I was just joking around with a friend when I argued that I could make a short film about anything. Minutes later, it became a challenge and I agreed to make a short film about my cat.
In January of 2008, I posted a sixteen-second clip of my cat, Wilber, where he looked at the camera and burped. Of course, it wasn’t a real burp. All I did was remove his meow and replace it with a sound effect, but there was something else people fell in love with. Wilber sits like a person. He does it all the time, so it was very natural to have footage of this. The clip quickly generated a couple thousand views, which motivated me to keep working on the actual short film.
I recruited my cousin's husband, Erik Bortz, as the voice of Wilber and Vrooom the Vacuum Cleaner. I did the voice of Ralph Mouse. My cousin, Sara Berret, later voiced the character of Tulip as well as some supporting characters. Sara and Erik's daughter, Ava Bortz, appeared at the beginning of every episode and yelled Wilber’s name. Evil Jared Hasselhoff was kind enough to let us use his recording studio, Disgraceland, and musician Mike Mallon worked the sound board.
For music, I approached DJ Q-Ball, also a member of the rock band The Bloodhound Gang, and he provided tunes from his side project with Troy Walsh called Federal Moguls. At the time, their entire album was available as a free download, but is only currently available for purchase in the iTunes Store. Troy Walsh also performed the Wilber the Cat theme song that plays at the beginning of every episode.
The following month, on February 28, 2008, I released the actual short film. I almost called it Wilber & Friends, but eventually settled on the self-titled Wilber the Cat and an internet star was born. Wilber the Cat got about 20,000 views in the first weekend and a special thanks goes out to Cory Williams of SMP Films who helped spread the word to his Mean Kitty fans.
Everything snowballed from there. It was a complete accident. I never expected Wilber's videos to generate millions of views on YouTube. The first episode wasn’t even supposed to be an “episode,” just a stand-alone short film. Once it crossed 50,000 views in the first couple weeks, I knew I had to make a second one. But how could I top the first?
I decided to make the second episode about a trip to the veterinarian. I had a feeling Wilber wouldn’t cooperate, but it was worth a try. After calling several local vets, Indian Valley Animal Hospital allowed me to come in and film the episode. Dr. Trish Curran agreed to appear and the plan was to have her lecture Wilber about his weight and diet before giving him his shots. There wasn't much of a script, but some unexpected magic happened while we were there. As expected, Wilber was difficult, but we stumbled upon something that would appear in future episodes: Catnip Squirrel.
Dr. Curran gave Wilber the toy to try to calm him down. It worked, maybe a bit too much. He became obsessed with it. I never gave Wilber catnip before, so this was brand new to him. Somehow Catnip Squirrel ended up in Wilber's travel box and I found it when we got home. I called the office the next day and they told me to keep it, so I filmed more footage of Wilber and Catnip Squirrel at home and almost the entire story unfolded in the editing process.
Wilber Goes to the Vet was released on May 22, 2008 and featured actor Robert Romanus as the guest voice of Scar the Cat and Wilbur the Pig, a reference to Charlotte’s Web. Erik, Sara and I had fun voicing the various animals at the vet and Stewart's Bird Farm. The video was briefly featured on YouTube and the Wilber craze continued, so I kept making new episodes. There have been a total of eleven official episodes with dozens of random videos between them.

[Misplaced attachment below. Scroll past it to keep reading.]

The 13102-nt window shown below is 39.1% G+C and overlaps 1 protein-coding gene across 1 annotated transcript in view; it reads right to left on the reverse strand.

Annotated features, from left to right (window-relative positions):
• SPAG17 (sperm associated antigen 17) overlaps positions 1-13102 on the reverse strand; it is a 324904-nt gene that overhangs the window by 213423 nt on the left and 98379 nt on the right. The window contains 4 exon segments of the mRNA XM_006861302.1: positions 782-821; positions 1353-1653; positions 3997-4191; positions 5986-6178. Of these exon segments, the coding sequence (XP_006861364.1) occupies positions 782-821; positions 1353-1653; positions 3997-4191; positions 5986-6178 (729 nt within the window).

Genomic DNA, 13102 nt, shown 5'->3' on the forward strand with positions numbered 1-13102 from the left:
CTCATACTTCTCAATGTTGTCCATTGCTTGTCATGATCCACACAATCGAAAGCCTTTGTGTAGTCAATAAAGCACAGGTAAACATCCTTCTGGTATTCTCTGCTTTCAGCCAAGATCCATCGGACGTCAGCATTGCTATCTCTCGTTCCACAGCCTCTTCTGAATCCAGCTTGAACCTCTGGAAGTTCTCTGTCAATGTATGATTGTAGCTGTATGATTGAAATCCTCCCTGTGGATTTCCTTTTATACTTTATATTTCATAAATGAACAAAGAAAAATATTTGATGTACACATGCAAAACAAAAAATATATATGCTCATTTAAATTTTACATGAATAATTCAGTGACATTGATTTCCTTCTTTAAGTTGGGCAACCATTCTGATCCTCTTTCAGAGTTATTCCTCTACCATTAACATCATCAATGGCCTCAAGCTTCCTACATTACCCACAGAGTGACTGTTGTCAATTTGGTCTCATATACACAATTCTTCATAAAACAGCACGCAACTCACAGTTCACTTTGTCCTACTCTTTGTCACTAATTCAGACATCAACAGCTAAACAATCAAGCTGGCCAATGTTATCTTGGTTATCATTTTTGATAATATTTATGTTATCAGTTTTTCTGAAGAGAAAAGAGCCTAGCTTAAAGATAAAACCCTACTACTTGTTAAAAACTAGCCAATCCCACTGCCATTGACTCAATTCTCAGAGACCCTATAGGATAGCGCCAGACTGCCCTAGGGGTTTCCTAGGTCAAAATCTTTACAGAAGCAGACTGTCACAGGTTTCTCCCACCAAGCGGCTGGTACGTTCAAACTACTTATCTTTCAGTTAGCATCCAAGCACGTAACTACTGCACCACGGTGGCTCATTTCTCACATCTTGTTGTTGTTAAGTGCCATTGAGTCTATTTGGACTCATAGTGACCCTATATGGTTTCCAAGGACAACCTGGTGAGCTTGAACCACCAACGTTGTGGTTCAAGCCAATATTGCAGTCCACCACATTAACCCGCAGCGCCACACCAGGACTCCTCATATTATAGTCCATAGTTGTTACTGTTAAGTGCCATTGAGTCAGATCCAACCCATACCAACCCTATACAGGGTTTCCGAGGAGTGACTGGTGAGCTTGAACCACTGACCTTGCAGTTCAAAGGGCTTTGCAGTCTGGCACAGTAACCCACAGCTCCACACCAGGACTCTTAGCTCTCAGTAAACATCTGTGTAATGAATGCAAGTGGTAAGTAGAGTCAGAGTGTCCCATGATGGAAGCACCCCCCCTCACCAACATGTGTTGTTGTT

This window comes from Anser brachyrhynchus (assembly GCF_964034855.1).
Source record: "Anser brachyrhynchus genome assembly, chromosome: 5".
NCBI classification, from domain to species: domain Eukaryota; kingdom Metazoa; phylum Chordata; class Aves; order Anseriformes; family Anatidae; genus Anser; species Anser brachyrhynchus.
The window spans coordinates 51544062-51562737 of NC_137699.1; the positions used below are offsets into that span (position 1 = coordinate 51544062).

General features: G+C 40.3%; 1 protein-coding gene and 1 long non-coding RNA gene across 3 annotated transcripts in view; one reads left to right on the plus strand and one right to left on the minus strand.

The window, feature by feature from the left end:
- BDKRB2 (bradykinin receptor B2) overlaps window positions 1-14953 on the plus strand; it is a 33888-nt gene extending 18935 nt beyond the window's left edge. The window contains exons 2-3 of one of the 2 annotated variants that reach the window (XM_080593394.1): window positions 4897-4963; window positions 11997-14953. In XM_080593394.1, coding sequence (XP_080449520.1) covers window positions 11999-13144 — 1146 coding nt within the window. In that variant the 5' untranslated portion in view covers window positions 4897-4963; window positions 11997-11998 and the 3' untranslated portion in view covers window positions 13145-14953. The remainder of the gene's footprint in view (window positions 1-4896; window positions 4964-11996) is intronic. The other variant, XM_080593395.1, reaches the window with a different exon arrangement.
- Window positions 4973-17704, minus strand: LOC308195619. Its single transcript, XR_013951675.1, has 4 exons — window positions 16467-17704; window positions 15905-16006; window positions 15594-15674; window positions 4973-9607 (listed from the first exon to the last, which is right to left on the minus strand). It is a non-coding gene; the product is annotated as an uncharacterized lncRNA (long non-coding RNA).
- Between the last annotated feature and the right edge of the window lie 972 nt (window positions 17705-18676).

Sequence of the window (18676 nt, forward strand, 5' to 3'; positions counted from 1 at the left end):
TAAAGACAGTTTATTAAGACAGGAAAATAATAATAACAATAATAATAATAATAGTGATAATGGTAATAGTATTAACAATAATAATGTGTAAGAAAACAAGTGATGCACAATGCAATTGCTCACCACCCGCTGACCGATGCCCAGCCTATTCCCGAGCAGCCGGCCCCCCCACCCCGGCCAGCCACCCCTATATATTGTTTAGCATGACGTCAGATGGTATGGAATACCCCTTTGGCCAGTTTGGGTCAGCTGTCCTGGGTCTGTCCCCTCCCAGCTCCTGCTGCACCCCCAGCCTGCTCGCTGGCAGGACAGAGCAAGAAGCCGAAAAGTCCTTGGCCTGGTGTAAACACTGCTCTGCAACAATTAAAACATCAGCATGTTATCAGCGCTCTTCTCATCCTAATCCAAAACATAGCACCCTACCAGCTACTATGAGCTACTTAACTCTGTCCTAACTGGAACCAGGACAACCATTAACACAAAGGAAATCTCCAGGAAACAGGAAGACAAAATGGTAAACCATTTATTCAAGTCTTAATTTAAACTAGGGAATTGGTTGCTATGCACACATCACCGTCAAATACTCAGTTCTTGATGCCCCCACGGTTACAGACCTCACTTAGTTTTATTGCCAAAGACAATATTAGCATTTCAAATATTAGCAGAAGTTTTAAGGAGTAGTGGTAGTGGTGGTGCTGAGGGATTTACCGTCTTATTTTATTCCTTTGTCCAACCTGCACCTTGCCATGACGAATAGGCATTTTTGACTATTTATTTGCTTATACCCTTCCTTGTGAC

Several episodes featured music from Parry Gripp of the band Nerf Herder. Parry is also the creator of the jingle for the annual WaWa Hoagiefest. Musician Pete Droge also gave us special permission to use one of his songs, as did many other recording artists over the years, including Lisa Loeb.
In the early days, I set up a post office box where Wilber received gifts and cards from his friends around the world. Parents often sent emails and thanked me for providing something on YouTube that they could watch with their children.
Wilber also made some famous friends, including Adam Rifkin, who wrote many popular films including Disney’s Mousehunt and Underdog. Adam also directed a favorite film of mine called Detroit Rock City.
To quote Adam, "I know house pets and trust me, Wilber is hilarious! I eagerly await each new Wilber adventure, not only to enjoy myself, but to immediately forward to all my friends." Adam can be found on Facebook at www.facebook.com/adam.rifkin.9 and on Twitter at www.twitter.com/adamrifkin.
The series also got the attention of ICM agent Josie Freedman and I have to thank her for believing in the project. While we received serious consideration from companies like Disney and Nickelodeon, the show did not get picked up by a network. I pitched it as an animated series that would follow Wilber on adventures across the planet and even to the moon. I had one executive tell me that he thought the series was working fine just the way it was. I still hope to develop this show for a network.
Cartoonist David Magliocco created the logo for the show and programmer John Hogan coded the mobile app for iOS and Android devices. Designer Amy Reimers created the poster for Wilber’s Presidential campaign.
The episodes of Wilber the Cat still receive lots of daily views even with no promotion or new videos and he was recently featured on the Animal Planet network and ranked as one of America’s Cutest Cats.
I have been waiting for my daughter to reach a point where I can include her in new videos and that day is coming soon. Stay tuned for new episodes! In the meantime, I launched a Vine channel for Wilber at www.vine.co/wilberthecat